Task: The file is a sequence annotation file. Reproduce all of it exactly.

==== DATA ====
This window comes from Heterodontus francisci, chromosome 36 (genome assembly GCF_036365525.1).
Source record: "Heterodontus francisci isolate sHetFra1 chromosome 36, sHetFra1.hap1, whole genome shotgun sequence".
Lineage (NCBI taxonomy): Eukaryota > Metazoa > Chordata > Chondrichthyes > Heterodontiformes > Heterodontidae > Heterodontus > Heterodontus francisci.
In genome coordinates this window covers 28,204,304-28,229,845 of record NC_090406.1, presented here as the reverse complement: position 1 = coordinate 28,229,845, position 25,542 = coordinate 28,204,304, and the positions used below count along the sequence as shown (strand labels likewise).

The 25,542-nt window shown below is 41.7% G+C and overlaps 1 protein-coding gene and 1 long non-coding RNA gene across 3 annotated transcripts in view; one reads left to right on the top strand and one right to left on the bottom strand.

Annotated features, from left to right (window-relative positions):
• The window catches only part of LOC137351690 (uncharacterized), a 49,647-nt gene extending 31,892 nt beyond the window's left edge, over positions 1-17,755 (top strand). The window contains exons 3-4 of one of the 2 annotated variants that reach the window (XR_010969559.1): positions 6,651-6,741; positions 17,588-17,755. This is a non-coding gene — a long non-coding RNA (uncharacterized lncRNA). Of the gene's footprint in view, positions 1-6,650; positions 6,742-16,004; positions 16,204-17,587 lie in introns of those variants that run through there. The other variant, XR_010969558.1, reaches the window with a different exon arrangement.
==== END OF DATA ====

This window comes from Heterodontus francisci, chromosome 36 (genome assembly GCF_036365525.1).
Source record: "Heterodontus francisci isolate sHetFra1 chromosome 36, sHetFra1.hap1, whole genome shotgun sequence".
Lineage (NCBI taxonomy): Eukaryota > Metazoa > Chordata > Chondrichthyes > Heterodontiformes > Heterodontidae > Heterodontus > Heterodontus francisci.
In genome coordinates this window covers 28,204,304-28,229,845 of record NC_090406.1, presented here as the reverse complement: position 1 = coordinate 28,229,845, position 25,542 = coordinate 28,204,304, and the positions used below count along the sequence as shown (strand labels likewise).

The 25,542-nt window shown below is 41.7% G+C and overlaps 1 protein-coding gene and 1 long non-coding RNA gene across 3 annotated transcripts in view; one reads left to right on the top strand and one right to left on the bottom strand.

Annotated features, from left to right (window-relative positions):
• The window catches only part of LOC137351690 (uncharacterized), a 49,647-nt gene extending 31,892 nt beyond the window's left edge, over positions 1-17,755 (top strand). The window contains exons 3-4 of one of the 2 annotated variants that reach the window (XR_010969559.1): positions 6,651-6,741; positions 17,588-17,755. This is a non-coding gene — a long non-coding RNA (uncharacterized lncRNA). Of the gene's footprint in view, positions 1-6,650; positions 6,742-16,004; positions 16,204-17,587 lie in introns of those variants that run through there. The other variant, XR_010969558.1, reaches the window with a different exon arrangement.